Friday 28 October 2016

Farewell, man with the plan

Published 25/10/2015 | 02:30

Billy Walsh
Billy Walsh

And so the giddy highs and the crushing lows of Irish life continue. And let's face it. We wouldn't have it any other way, would we? We live for the wild exhilaration of the impossible dream, that we could be the greatest little country in the world for something. And in a strange way, we enjoy the crushing defeat too, the crash back to reality.

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For a week or two, briefly, we were the best little country in the world for rugby. And as that dream was fading, we had the consolation of being the best little country in the world for amateur boxing. We all prepared to switch our temporary expertise from the oval ball to the boxing ring, in anticipation of a boxing frenzy and the greatest Olympics ever next year. It's like a pared-back version of UFC, we told ourselves. UFC with fewer martial arts. And let's face it, if we could get behind UFC we could hail anything as the most important sport ever.

And then we screwed up again. We lost the man with the plan.

Because of our natural self loathing, we Irish can only believe we are good at anything due to the superhuman powers of one person. It's not us, it's them. So we're not good at airlines per se, but Willie Walsh and Michael O'Leary are. We have always put responsibility for soccer success, or failure, firmly onto one man too, from Jack to Roy. And then, of course, there is Joe Schmidt, surely the only manager in sporting history who was begged to stay after crashing out of a tournament.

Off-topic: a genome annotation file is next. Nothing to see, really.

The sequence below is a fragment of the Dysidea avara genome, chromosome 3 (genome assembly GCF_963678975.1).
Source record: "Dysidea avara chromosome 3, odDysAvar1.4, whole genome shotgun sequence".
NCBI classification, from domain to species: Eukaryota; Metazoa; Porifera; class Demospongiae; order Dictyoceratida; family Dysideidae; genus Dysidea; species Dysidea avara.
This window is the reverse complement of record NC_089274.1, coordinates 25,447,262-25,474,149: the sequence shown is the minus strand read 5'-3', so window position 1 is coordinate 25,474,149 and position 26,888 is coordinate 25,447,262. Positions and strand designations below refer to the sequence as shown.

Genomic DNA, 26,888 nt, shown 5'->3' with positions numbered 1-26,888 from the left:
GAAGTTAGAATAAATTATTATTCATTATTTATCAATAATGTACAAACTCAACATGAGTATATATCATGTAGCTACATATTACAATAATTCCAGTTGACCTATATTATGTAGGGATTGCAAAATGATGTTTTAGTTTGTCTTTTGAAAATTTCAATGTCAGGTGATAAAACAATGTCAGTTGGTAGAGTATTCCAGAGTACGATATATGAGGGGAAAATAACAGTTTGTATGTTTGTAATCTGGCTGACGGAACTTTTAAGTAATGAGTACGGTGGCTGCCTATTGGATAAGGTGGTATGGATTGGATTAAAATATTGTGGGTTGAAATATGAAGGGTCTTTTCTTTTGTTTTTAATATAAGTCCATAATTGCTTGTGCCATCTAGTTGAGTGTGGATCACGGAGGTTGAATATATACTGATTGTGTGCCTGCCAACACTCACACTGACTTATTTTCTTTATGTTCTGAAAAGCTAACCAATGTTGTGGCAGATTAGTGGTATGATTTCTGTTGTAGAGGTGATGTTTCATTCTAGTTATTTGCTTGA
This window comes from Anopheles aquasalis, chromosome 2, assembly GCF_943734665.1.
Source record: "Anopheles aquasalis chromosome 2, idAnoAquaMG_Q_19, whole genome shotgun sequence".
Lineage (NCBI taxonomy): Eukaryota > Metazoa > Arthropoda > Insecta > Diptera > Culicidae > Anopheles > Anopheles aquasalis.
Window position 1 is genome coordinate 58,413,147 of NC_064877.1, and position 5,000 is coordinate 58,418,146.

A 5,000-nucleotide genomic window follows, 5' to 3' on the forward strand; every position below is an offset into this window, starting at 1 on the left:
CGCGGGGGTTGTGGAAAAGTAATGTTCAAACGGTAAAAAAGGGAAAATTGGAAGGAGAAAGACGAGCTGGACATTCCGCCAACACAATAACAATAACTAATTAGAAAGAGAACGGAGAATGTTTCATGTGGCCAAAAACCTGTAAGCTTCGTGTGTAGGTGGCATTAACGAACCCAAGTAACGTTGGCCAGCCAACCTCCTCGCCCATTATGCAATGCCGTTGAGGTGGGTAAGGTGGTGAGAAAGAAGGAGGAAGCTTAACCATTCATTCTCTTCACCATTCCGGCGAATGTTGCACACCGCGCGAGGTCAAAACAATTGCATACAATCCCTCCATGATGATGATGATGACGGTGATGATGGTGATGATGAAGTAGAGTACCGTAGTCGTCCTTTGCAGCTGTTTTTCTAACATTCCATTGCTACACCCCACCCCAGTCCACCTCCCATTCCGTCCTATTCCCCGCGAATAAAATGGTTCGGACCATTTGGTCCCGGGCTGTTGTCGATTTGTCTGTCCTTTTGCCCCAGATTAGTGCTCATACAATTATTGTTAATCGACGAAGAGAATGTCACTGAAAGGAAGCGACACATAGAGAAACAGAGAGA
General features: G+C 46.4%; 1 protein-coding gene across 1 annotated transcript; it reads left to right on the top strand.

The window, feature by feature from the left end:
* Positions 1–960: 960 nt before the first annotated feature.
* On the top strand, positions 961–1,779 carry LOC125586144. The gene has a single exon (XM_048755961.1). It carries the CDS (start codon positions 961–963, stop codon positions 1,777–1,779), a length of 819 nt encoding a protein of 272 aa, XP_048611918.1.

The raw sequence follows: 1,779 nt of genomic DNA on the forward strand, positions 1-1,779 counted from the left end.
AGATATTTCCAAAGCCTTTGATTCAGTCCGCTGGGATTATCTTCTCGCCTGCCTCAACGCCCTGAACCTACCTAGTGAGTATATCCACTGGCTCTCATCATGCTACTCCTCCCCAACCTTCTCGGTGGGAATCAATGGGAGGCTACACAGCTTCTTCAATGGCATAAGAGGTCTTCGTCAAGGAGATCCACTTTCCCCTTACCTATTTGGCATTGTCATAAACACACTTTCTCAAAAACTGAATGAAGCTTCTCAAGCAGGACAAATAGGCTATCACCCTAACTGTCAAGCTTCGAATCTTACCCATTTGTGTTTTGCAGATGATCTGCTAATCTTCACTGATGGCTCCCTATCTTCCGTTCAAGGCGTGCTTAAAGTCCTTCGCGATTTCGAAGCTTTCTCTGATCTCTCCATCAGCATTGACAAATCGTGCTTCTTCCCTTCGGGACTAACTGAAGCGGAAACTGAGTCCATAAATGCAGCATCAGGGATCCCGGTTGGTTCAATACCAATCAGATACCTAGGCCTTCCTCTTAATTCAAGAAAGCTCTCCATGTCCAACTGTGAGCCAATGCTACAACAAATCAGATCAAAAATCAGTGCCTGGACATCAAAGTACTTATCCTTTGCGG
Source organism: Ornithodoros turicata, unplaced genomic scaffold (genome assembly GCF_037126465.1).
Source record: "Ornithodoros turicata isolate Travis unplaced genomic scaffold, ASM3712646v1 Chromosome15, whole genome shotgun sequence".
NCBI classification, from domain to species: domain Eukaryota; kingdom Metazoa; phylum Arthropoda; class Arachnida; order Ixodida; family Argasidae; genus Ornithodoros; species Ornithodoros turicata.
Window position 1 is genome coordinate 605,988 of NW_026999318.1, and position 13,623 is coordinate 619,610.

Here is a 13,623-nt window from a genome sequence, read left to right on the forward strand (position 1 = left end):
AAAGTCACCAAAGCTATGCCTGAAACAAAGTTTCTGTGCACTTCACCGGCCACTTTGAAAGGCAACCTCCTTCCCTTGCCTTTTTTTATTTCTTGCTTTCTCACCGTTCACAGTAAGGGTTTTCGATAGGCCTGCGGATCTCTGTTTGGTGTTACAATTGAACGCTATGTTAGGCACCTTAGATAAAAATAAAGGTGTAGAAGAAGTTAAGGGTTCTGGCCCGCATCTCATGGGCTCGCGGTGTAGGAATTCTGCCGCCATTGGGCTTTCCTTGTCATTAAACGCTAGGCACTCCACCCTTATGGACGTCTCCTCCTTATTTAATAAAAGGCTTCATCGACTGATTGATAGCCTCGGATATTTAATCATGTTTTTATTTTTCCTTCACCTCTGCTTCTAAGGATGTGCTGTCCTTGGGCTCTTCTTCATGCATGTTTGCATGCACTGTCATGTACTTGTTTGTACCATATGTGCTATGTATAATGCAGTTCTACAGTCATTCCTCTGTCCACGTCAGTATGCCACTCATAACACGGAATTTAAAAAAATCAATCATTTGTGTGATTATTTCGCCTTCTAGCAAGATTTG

And now it was Billy Walsh. And somehow we fumbled the ball. And we lost Billy. And Billy got on the plane and took all our dreams with him. Katie will have to see Billy in the other corner. We'll all have to see Billy in the other corner, dancing on our dreams. And we're here, left behind, sifting through the embers of where it all went wrong. There are Dail Committees and there will no doubt be inquiries. And in our own way we are enjoying all this too.

We also take a perverse pleasure in dispatching people who seem to be reasonably good at what they do. Subconsciously, we think that this is no country for excellence, and these kinds of difficult perfectionists who want to do things properly are really better off abroad.

We managed to get rid of the Web Summit as well. And not even to America. Those guys went to Portugal, apparently finding the administration there more can-do than ours.

If we keep this up, we will soon manage to rid ourselves of anyone who does anything right. Let them go off, with their impossibly high standards, and we will console ourselves with arguing about what went wrong, ultimately deciding that there was nothing that could be done, that they were just using the uselessness of the people who run things in Ireland as an excuse. And then, when we have turned on them, we will be happy again, as we wait for the next high.

Sunday Independent

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